Haydn: The Creation
London Philharmonic Orchestra & Choir, Sir Roger Norrington
Royal Festival Hall. 4 February 2017
This continuation of the Southbank ‘Belief and Beyond Belief’ series of concerts featured Joseph Haydn’s 1798 Creation. As with two of the pieces in the previous London Philharmonic Orchestra concert (reviewed here), it focussed on the beginning of the world, in this case as depicted in the late Bronze Age writings of the Old Testament. Haydn once said that when he thought of God he could write only cheerful music, and this is evident in his often seemingly irreverent take on God’s creation. Sir Roger Norrington has a similar twinkle in his eye, and was an ideal conductor for Haydn’s often (but perhaps not always intentionally) amusing moments.
As well as his pioneering work in the interpretation of music of earlier times, Norrington is also an enthusiastic supporter of audiences. He has a winning way, which he used on this occasion for another of his themes – applause. Continue reading
Haydn: The Creation
Handel + Haydn Society, Harry Christophers
CORO: COR16135. 51’39+46’36
Sarah Tynan, soprano; Jeremy Ovenden, tenor; Matthew Brook, bass-baritone
Boston’s Handel + Haydn Society gave the first US performance of Haydn’s The Creation in 1819, just three years after their foundation, having performed Part One in their first year. Their name (at the time, a representation of their interest in ‘old’ and ‘new’ music), has a resonance with The Creation. It was Haydn’s response to hearing Handel’s Isreal in Egypt and Messiah in the 1791 Westminster Abbey Handel Festival, with a large choir and orchestra of more than 100 people. Two hundred years after their foundation, the Handel + Haydn Society’s bicentennial season ended with two performances in Boston’s Symphony Hall, Boston on 1 and 3 May 2015. This double CD is a live recording of those performances. I didn’t detect any audience noise or other potential live recording mishaps, but certainly detected the thrill and exhilaration of live music making. It bubbles over with the energy and vitality of a live performance, rather than a carefully crafted studio recording. Continue reading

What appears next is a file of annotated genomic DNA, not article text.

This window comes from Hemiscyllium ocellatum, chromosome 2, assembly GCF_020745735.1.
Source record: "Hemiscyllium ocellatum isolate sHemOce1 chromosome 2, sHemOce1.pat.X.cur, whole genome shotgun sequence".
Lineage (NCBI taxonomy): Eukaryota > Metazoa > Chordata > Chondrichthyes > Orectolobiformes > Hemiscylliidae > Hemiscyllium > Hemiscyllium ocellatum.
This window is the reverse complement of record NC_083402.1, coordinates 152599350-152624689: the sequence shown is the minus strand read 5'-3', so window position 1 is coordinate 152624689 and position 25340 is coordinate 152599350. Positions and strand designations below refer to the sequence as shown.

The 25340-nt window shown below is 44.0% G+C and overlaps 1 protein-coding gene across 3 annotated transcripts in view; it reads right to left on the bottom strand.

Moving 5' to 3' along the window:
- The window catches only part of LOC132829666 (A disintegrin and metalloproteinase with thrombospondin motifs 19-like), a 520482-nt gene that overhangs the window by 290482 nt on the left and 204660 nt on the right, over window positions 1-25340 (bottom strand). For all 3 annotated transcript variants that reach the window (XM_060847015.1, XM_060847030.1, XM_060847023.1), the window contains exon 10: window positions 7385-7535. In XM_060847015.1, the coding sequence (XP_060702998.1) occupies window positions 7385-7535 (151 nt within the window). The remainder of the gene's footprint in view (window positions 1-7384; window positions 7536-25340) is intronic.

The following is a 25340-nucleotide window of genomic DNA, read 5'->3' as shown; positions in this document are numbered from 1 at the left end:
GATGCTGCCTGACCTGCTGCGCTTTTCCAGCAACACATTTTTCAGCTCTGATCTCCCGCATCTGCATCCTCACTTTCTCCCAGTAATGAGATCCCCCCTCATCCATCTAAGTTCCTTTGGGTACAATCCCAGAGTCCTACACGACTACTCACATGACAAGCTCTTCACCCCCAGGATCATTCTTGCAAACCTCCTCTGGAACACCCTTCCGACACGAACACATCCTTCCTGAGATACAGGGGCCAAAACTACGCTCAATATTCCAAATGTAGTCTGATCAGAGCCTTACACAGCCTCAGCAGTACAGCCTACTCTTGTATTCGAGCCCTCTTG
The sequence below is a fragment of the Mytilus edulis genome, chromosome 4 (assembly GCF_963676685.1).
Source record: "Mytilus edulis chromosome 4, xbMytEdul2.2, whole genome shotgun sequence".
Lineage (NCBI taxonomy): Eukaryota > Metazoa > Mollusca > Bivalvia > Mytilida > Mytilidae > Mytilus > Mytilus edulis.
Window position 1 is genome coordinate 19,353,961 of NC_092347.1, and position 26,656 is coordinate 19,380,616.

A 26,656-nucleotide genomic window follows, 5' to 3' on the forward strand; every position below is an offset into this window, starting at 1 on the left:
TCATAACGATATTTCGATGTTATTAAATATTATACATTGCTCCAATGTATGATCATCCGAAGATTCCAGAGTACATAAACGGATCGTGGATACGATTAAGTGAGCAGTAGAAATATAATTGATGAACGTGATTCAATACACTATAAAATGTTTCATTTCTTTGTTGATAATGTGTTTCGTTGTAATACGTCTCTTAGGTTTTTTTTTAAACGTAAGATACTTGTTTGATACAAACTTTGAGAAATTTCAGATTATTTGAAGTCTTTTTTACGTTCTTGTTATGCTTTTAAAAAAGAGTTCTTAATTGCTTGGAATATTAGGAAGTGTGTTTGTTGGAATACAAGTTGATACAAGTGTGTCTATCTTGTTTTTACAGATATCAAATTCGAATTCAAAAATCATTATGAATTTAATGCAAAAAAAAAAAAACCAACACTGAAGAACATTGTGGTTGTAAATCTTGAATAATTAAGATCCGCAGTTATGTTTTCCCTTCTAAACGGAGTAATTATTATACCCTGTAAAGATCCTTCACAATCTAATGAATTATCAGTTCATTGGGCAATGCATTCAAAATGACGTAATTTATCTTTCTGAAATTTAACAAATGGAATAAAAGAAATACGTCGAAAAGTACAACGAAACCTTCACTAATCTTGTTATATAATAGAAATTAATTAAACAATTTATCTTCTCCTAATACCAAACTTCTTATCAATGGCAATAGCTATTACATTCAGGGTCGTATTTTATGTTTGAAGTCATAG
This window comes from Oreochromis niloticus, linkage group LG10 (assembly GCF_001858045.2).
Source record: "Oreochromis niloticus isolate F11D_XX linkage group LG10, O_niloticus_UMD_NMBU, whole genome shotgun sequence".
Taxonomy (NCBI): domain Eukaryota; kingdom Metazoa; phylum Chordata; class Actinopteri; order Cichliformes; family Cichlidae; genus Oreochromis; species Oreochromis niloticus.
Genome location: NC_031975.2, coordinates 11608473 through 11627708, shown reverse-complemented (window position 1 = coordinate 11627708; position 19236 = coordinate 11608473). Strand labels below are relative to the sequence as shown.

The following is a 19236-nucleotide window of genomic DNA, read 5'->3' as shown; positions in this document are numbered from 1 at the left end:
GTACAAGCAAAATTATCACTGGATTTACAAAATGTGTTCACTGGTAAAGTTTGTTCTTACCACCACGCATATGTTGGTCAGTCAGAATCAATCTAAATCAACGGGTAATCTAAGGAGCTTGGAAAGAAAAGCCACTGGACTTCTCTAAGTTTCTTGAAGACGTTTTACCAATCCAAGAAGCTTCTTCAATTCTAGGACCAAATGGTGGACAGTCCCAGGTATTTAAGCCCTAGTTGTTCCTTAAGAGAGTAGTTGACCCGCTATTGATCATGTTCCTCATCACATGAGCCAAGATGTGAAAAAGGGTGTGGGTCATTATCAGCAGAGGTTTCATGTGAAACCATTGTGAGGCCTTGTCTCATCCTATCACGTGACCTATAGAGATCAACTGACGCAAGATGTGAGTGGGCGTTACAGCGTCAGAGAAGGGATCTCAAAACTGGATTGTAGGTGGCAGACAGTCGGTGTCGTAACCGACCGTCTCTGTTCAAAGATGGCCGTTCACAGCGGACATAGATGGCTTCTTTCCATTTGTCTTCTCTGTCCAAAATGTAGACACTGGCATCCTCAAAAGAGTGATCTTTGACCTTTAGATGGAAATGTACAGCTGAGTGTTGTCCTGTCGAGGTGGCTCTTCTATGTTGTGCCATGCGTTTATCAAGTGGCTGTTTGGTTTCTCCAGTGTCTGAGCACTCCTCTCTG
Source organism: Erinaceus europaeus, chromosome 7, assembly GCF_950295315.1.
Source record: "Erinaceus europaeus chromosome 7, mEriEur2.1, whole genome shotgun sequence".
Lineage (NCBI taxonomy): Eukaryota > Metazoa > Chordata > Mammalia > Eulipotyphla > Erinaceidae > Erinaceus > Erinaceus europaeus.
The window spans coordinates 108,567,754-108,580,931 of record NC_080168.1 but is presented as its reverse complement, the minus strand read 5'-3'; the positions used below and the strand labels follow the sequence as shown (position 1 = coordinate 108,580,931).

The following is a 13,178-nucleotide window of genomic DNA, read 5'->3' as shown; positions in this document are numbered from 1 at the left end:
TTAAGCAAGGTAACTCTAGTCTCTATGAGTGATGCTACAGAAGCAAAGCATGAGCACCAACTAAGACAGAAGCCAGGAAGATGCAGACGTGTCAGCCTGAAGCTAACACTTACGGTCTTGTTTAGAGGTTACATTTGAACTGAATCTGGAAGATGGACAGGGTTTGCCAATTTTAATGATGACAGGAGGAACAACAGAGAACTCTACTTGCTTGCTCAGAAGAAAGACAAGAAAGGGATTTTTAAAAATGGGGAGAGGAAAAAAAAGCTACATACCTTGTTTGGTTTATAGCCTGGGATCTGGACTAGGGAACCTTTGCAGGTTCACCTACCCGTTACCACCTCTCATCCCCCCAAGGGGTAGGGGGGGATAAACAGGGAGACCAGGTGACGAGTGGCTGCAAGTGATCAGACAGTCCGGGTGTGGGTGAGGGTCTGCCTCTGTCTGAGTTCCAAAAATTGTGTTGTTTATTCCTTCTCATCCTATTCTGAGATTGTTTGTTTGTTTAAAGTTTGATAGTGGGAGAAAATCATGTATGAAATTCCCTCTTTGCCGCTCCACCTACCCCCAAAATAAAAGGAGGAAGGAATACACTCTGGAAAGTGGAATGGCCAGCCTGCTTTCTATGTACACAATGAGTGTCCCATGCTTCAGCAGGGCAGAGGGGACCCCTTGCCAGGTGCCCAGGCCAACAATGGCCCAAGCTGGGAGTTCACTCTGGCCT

City of London Festival. London Symphony Orchestra & Chorus
St Paul’s Cathedral. 24 June 2015
Haydn was a popular composer in London well before his first visit, in 1790. During that visit, according to the minimal note in the City of London Festival programme, he conducted a “hatful” of newly composed symphonies. Who writes this stuff? As well as his hatful of symphonies, he also got to know St Paul’s Cathedral, and heard one of the large-scale performances of Handel oratorios, then all the rage, in Westminster Abbey. But I don’t think Haydn would have seen St Paul’s as an appropriate venue for his 1798 Creation. It was first performed in a theatre in Vienna, with its London première in the similar acoustic of the Covent Garden Theatre. In contrast with these theatre acoustics, he enormous volume of St Paul’s created musical havoc with the sound, even from my privileged seat well towards the front. What people at the back might have heard I can only imagine.
Based on the creation myth from Genesis, Milton’s Continue reading